Monday, April 13, 2009

Wine aperitifs

Vermouth is the most popular and well-known wine aperitif. It gets its name from the wormwood herb (artemisia absinthium), whose bitter aroma clearly influences the flavour of Vermouth.
The oldest production site is located south of Turin. Aromatised wines were already being produced there in the 16th century and, today, the region is the centre of Italian vermouth. Well-known brands such as Martini, Cinzano and Carpano are available in different varieties: rosso, bianco, rose or dry.

An excellent aperitif with sweet, fruity notes:
Vermouth Cassis

5 cl vermouth dry
2 cl crème de cassis
Ice cubes
Chilled soda water
Lemon juice and slices of lemon

Pour the vermouth and crème de cassis into a large tumbler. Stir and fill up with chilled soda water. Add a dash of lemon juice. Hang lemon peel decoratively around the tumbler. Cheers!

Patience required:
Limoncello is an Italian lemon liqueur. Make it yourself for a real treat either as an aperitif or for between courses.

Ingredients (for approx. two litres):
8 large untreated lemons
700 ml clear schnapps
200 ml alcohol (70%) (Available from a pharmacy)
900 g sugar

Wash the lemons in hot water and then dry. Peel a thin layer from the lemon peel. Only peel off the yellow rind, not the white, because the white tastes bitter.
Mix the lemon peelings with the clear schnapps and the alcohol. Cover and leave to infuse for a few days.
Bring 900 ml water to the boil with the sugar, uncover and cook for five minutes. Strain the lemon peel from the alcohol and mix the alcohol with the syrup. Fill the bottles with liqueur, close firmly and store in a cool place. Serve chilled Limoncello in champagne glasses.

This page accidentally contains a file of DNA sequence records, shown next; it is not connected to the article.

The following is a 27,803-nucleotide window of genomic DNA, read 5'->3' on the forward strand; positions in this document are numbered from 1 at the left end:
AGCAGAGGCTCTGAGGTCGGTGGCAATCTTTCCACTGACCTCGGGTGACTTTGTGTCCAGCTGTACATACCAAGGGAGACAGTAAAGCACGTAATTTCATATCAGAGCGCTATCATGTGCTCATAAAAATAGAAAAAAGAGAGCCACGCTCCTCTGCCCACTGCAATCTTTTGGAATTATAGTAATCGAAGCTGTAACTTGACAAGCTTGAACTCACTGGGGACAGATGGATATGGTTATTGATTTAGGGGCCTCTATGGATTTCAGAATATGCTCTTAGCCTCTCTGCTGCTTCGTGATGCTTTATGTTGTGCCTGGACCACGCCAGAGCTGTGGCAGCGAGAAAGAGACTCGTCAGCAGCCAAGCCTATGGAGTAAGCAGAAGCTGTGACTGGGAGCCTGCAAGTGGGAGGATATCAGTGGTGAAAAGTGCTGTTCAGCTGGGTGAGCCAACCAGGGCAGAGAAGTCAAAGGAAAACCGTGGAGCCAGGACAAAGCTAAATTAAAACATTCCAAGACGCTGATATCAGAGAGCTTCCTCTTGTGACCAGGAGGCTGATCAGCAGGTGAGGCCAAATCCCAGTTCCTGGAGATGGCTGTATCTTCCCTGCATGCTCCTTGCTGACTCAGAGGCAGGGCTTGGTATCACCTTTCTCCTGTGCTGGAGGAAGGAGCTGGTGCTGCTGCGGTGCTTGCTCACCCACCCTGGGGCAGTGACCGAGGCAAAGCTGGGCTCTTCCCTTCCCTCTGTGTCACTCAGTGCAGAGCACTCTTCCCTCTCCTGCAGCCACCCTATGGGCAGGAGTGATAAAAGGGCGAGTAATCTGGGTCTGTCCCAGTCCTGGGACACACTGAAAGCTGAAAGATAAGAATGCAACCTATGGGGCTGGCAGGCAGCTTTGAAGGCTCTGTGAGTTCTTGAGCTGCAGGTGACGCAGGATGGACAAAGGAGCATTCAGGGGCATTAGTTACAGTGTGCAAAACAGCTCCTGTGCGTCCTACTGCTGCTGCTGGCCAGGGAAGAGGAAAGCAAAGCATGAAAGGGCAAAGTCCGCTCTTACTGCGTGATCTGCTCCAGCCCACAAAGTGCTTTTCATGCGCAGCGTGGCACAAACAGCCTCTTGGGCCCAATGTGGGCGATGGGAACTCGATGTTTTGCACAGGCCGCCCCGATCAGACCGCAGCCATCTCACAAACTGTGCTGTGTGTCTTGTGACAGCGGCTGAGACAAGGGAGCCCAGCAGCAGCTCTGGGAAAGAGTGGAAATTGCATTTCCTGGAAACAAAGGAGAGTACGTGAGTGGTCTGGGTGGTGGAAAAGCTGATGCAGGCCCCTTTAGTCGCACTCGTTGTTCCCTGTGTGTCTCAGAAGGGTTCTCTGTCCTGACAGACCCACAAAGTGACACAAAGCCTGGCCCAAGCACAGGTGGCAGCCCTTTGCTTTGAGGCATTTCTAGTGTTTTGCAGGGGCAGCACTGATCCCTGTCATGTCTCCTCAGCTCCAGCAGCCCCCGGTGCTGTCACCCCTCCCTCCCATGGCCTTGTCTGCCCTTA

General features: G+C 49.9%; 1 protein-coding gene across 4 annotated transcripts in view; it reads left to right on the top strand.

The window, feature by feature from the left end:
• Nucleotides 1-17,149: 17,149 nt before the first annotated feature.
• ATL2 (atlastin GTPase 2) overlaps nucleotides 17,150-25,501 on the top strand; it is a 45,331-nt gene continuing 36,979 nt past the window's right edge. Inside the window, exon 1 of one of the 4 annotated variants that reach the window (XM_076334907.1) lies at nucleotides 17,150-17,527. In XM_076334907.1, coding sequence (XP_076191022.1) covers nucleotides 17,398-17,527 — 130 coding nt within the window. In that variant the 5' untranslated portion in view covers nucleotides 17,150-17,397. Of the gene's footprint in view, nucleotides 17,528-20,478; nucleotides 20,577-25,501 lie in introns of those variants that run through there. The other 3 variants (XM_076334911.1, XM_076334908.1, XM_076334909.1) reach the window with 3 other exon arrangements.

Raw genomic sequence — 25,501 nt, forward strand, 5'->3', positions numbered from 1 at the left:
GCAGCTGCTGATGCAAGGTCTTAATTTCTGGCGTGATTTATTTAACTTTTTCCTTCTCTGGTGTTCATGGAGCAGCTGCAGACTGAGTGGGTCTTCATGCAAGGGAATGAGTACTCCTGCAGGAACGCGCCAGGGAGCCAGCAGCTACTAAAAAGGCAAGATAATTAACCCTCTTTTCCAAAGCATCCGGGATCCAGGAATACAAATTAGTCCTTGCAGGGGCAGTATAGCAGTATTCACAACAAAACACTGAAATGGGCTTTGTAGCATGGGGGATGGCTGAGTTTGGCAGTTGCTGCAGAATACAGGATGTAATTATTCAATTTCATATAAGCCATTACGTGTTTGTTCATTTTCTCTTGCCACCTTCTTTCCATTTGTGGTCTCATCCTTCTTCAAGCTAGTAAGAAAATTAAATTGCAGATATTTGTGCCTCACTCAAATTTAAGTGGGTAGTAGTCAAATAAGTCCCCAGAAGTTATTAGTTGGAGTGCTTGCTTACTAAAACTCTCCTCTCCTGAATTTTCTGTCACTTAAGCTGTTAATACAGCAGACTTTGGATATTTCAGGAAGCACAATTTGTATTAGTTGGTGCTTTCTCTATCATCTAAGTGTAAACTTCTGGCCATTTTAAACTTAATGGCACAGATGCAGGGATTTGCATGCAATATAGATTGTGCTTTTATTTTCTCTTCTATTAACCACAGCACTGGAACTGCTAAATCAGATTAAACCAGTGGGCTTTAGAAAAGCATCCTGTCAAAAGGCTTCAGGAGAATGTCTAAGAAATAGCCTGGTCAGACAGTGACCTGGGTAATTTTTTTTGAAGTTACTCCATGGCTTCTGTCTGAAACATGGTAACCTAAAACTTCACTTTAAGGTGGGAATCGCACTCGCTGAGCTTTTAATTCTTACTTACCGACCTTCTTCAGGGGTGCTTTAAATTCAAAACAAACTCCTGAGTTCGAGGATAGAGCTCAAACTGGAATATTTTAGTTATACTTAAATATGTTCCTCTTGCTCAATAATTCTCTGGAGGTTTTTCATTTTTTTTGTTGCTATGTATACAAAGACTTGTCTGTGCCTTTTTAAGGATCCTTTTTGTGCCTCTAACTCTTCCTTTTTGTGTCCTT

Italian wine for crostini, caprese kebabs and insalata gambretti

Montepulciano d’Abruzzo
A mysterious new comer with a ruby red colour.
It’s dry, velvety taste makes Montepulciano an ideal wine for light, Mediterranean cuisine. It’s especially good with pasta dishes, pizzas and breads such as crostinis. What\\\'s more, it also has an excellent price-performance ration.
Serving temperature: 12 – 15 °C

Chianti Classico
The classic Italian red wine is a wine of many contradictions. The grapes are cultivated in the Tuscan growing areas around Florence and Siena. This gives the wine its granite red colour and herby, fruity, berry-like taste. To enjoy the soft and harmonious Chianti at its best, wait until it matures a little before drinking. It should be decanted into a carafe or decanter a while before it’s used, to allow it to breath, absorb oxygen from the air and reveal its full-bodied taste. An particularly good accompaniment to pasta and cheese.
Serving temperature: 15 – 18 °C

Pinot Bianco
A fresh and fruity Italian white wine from the Venice and Trentino regions. Its dry notes make it an especially good with steamed fish and sea foods.
Best served at: 8 – 10 °C


Grappa alla Ruta is particularly zesty. Each bottle contains a stem from the rue (Ruta Graveolens), giving the grappa it\\\'s special taste.

Ramazotti on Ice (4 glasses)

16 cl Ramazotti
Ice cubes
1 lemon

Fill 4 thick-walled glasses with ice cubes, pour 4 cl of ramazotti over each and decorate with a slice of lemon.

Espresso di Vanilla

Ingredients for 4 portions
1 tbsp espresso powder (instant)
2cl vanilla liqueur
1 tbsp whipped cream

Dissolve the espresso powder in 60 millilitres of boiling water. Put the vanilla liqueur into a thick-walled glass and pour the espresso slowly over the back of a spoon. Cover with cream and serve.

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